There are two factors to consider - how much you actually need for correct operation of your system, and how much you might need in case of a kernel panic.(An interesting discussion of Linux swapping is at http://kerneltrap.org/node/3202)
Unix and Xenix are virtual memory operating systems. If you have, say, 16 MB of RAM and a 20 MB swap device, you have 36 MB of virtual memory available, of which the operating system will keep 16 MB in memory (whatever space it uses, plus the most recently used user memory). Therefore, the total of swap space plus physical RAM must equal or exceed the greatest amount of physical memory your system will need.
If you have no idea what this is about, this not very technical Understanding Virtual Memory and Swap Space may help get you started.
The kernel, however, will check how much swap space is available whenever a program executes a system call which may require more swap space, such as fork() or malloc. There must be enough free swap space to hold the memory which the system call will allocate, or else the system call will fail. This is a safety precaution which applies even if no swapping is required! So you will need as much swap space as you will have swappable memory (generally, stack and data regions).
Under Unix, you can use the crash command to check how much swap space has been allocated. Once in crash, type od -d availsmem to see the value of availsmem. This is a kernel variable which is measured in 4k units (i.e. pages in the i386 memory architecture) and which says how much more memory can be allocated. Any request for a number of pages greater than the current value of availsmem will fail. See TA 482712 for some more information on availsmem.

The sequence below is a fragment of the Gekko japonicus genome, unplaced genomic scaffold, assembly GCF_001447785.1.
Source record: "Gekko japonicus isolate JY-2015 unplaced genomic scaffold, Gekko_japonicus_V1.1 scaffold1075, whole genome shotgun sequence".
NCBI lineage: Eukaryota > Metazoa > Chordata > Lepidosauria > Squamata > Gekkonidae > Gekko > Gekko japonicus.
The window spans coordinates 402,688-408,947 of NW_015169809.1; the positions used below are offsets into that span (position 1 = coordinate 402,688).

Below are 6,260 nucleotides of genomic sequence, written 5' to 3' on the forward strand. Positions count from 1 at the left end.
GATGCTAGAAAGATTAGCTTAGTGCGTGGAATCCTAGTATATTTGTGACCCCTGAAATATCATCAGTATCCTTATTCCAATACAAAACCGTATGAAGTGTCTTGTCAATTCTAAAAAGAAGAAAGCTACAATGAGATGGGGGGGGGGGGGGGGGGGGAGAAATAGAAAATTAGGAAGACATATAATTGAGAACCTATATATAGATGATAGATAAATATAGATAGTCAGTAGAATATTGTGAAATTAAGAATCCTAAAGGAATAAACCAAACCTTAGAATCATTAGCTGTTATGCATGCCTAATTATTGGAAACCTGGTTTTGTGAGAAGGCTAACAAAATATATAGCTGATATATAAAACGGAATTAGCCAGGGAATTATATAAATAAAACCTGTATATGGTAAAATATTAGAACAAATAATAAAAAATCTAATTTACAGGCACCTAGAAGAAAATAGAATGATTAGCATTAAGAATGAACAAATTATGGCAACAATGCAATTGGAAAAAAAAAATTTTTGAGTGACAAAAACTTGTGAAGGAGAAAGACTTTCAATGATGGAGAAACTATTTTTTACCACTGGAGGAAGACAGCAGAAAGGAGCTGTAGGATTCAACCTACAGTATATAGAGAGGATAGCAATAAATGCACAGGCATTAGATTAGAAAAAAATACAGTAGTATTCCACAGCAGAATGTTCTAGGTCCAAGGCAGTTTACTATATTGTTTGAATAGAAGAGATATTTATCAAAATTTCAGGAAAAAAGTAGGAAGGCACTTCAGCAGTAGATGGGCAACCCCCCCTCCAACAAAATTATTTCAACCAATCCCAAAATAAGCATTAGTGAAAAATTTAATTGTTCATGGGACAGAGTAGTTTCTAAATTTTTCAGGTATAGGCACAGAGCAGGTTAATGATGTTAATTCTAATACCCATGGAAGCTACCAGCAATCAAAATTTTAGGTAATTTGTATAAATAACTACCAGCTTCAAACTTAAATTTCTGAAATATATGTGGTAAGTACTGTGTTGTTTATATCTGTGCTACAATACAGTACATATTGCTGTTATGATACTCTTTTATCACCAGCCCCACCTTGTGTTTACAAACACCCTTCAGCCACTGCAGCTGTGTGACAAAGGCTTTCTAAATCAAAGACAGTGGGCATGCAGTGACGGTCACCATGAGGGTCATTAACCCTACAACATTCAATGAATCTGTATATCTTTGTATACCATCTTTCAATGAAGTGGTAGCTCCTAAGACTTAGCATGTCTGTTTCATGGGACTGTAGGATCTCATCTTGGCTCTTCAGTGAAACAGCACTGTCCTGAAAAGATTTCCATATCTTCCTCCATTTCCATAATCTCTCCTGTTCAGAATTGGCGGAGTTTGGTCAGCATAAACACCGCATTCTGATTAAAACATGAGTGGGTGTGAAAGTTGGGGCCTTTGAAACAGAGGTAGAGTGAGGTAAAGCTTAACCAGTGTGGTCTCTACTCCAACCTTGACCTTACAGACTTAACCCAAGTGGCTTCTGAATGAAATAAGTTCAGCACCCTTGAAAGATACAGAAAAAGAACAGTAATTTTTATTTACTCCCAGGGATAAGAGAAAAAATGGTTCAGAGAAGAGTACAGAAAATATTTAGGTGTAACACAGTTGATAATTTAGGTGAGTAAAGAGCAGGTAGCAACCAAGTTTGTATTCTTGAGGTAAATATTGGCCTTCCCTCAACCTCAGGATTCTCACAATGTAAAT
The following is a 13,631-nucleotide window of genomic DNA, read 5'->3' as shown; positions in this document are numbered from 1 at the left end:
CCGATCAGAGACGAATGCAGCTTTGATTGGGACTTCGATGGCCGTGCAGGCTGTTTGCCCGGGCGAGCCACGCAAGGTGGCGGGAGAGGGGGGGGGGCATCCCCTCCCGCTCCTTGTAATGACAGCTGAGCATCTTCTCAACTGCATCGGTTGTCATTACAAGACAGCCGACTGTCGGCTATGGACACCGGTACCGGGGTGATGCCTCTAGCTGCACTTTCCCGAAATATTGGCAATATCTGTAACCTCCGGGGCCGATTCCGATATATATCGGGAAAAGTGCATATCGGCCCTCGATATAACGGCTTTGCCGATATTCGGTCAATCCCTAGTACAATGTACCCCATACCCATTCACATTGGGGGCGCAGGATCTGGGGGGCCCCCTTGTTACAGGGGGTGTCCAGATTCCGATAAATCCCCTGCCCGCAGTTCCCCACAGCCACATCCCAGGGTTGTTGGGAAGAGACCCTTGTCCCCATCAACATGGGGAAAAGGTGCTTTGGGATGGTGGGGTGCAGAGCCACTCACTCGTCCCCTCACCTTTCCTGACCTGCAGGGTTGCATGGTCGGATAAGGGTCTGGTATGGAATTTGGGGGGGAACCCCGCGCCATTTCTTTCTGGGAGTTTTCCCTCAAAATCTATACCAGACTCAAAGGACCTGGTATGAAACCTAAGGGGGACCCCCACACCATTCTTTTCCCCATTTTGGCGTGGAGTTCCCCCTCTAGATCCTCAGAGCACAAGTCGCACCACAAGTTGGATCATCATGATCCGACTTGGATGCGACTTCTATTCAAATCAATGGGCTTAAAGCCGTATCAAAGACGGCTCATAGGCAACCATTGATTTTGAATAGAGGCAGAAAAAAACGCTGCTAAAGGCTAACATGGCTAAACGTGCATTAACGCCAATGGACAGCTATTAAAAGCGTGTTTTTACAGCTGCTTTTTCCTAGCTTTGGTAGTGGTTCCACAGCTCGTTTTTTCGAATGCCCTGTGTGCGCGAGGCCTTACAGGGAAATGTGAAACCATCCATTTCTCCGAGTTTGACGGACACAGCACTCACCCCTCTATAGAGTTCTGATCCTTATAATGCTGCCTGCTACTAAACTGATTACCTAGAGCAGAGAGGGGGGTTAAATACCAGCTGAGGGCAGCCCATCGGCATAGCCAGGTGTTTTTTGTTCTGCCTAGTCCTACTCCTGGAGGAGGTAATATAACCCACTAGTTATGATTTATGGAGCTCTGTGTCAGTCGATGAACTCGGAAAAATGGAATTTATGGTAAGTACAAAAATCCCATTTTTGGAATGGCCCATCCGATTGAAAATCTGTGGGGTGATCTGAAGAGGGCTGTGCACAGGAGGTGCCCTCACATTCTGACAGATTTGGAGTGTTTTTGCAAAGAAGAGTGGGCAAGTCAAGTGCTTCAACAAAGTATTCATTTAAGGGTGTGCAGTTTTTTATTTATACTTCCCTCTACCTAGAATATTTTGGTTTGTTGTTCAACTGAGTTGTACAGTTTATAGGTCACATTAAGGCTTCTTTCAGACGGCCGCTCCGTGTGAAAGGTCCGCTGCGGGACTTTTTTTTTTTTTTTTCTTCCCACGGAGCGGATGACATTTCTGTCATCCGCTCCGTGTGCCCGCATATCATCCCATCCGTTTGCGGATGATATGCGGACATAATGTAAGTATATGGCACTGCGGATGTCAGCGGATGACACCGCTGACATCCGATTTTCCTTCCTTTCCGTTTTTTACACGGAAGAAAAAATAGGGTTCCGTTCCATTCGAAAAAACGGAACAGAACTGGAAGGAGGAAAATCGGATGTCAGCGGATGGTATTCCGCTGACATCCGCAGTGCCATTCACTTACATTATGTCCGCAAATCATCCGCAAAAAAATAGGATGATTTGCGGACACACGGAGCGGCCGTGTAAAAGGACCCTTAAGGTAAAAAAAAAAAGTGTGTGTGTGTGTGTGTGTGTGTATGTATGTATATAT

Of course, in order to know how much swap space you need, you need to have an idea of how much total virtual memory your programs will require. Some need more than others. For example, if you're running any Java components, you may need a lot of swap space; check the release notes for details. X Windows generally eats a lot of memory, so you'll want plenty of swap space if you do much work in X. Your applications' documentation may give you information on how much swap/memory they require.Also see:
The other consideration relates to system panics, and does not apply to Xenix. Should a system panic occur, the kernel will dump the contents of physical memory into the dump device (which is usually the same as the swap device but does not have to be). There is a net.rumour that should you have more physical memory than swap space, it will overwrite whatever's next to the swap device with the dump. It is possible to force the kernel to overwrite something with a poor choice of parameters on the Boot: line (e.g. explicitly giving an incorrect size for the swap device), but without this form of prompting, the kernel will not dump any more memory than it believes will fit into the device specified for dumps.
One final comment - swapping is a wonderful thing, in that it allows you to use more memory than you actually have. However, disk is several orders of magnitude slower than memory, and so the more swapping you have, the slower your system will run. If you find your system is swapping and that is having a noticeable effect on performance, you should consider adding memory if your hardware and OS support more memory than you have.
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